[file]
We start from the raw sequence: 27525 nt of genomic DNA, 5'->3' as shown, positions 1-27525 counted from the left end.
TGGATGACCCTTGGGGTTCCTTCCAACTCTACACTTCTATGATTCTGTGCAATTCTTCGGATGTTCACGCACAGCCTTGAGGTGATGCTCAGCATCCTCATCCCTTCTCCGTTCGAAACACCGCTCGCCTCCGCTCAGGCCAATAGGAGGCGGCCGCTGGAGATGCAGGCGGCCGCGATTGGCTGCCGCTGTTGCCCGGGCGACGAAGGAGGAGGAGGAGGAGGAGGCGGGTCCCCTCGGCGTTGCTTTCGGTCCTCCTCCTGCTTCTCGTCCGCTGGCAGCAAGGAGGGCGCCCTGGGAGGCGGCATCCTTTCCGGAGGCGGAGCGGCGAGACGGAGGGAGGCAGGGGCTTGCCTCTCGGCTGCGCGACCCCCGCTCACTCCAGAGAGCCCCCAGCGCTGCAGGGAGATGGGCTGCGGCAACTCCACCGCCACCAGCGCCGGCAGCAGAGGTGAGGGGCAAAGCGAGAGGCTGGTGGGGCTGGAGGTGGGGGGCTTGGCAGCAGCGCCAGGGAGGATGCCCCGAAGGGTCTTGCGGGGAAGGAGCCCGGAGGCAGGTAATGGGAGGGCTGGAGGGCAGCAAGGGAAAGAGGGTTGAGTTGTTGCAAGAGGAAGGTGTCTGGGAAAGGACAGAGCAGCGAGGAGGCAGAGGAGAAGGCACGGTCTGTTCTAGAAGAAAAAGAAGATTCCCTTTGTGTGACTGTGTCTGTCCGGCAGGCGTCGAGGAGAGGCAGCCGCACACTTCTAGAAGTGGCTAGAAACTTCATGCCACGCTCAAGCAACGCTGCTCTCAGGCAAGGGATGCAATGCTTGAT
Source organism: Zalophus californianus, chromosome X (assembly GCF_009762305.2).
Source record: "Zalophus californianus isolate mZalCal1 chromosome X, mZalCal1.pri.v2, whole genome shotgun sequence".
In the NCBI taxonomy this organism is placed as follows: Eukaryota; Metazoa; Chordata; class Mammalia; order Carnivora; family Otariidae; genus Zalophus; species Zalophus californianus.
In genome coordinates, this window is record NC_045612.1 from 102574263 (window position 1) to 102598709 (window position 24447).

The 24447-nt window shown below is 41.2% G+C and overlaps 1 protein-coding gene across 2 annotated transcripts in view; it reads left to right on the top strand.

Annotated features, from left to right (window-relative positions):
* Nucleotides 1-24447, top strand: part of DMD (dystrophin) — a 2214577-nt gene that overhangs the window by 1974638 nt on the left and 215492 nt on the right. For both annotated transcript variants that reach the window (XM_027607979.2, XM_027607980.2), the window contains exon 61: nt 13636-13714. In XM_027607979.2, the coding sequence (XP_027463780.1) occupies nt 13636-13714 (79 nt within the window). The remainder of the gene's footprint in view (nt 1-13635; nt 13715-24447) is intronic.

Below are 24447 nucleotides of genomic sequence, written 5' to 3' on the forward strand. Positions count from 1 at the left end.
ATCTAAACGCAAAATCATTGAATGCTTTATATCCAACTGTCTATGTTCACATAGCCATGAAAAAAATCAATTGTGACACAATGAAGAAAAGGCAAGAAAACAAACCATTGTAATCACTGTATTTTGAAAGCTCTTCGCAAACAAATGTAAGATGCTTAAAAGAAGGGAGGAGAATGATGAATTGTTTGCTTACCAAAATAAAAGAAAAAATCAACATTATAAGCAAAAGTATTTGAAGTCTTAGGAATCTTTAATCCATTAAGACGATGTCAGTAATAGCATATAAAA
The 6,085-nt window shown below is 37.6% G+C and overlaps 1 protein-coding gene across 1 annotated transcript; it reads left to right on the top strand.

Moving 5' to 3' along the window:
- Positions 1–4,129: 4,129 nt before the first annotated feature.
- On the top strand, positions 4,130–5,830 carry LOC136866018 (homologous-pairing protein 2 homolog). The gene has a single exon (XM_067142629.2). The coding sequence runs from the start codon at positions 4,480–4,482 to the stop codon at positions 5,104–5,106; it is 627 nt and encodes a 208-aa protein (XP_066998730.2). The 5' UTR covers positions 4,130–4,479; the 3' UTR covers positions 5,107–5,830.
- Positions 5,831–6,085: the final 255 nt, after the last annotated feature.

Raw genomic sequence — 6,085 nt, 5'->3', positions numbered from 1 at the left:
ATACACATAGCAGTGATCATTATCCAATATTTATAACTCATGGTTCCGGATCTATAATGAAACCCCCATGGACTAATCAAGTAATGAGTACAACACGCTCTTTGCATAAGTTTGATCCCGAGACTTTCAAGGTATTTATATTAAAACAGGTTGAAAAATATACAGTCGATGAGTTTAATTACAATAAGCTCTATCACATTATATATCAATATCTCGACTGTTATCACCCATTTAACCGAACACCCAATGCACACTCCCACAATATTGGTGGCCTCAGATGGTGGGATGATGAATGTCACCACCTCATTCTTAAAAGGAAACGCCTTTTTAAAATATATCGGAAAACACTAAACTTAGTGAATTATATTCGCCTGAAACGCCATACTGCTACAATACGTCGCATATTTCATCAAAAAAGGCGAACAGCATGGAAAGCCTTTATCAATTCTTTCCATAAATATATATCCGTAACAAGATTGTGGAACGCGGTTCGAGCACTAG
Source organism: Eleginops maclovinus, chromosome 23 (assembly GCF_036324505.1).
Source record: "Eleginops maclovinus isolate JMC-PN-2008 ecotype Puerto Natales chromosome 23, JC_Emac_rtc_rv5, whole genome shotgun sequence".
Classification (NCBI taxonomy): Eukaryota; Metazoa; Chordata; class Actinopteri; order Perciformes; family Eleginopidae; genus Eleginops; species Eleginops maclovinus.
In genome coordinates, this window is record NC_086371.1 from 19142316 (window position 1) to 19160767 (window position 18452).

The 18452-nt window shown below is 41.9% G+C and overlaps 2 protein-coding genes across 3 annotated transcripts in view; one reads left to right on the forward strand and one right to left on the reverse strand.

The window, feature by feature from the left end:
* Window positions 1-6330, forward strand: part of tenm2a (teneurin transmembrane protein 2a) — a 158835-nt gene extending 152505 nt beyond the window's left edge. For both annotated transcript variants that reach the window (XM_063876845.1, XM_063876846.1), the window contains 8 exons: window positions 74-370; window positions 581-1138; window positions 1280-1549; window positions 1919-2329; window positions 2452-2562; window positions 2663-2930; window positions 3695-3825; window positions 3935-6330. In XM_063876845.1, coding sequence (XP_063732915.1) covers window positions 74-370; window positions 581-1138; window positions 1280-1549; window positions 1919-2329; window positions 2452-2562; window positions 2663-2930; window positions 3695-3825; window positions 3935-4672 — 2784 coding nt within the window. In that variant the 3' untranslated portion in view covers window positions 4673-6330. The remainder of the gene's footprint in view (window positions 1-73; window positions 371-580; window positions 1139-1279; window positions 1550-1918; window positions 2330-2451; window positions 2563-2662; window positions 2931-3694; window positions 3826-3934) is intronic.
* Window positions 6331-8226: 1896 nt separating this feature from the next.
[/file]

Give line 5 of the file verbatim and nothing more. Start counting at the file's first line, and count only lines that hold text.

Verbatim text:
In the NCBI taxonomy this organism is placed as follows: Eukaryota; Metazoa; Chordata; class Mammalia; order Carnivora; family Otariidae; genus Zalophus; species Zalophus californianus.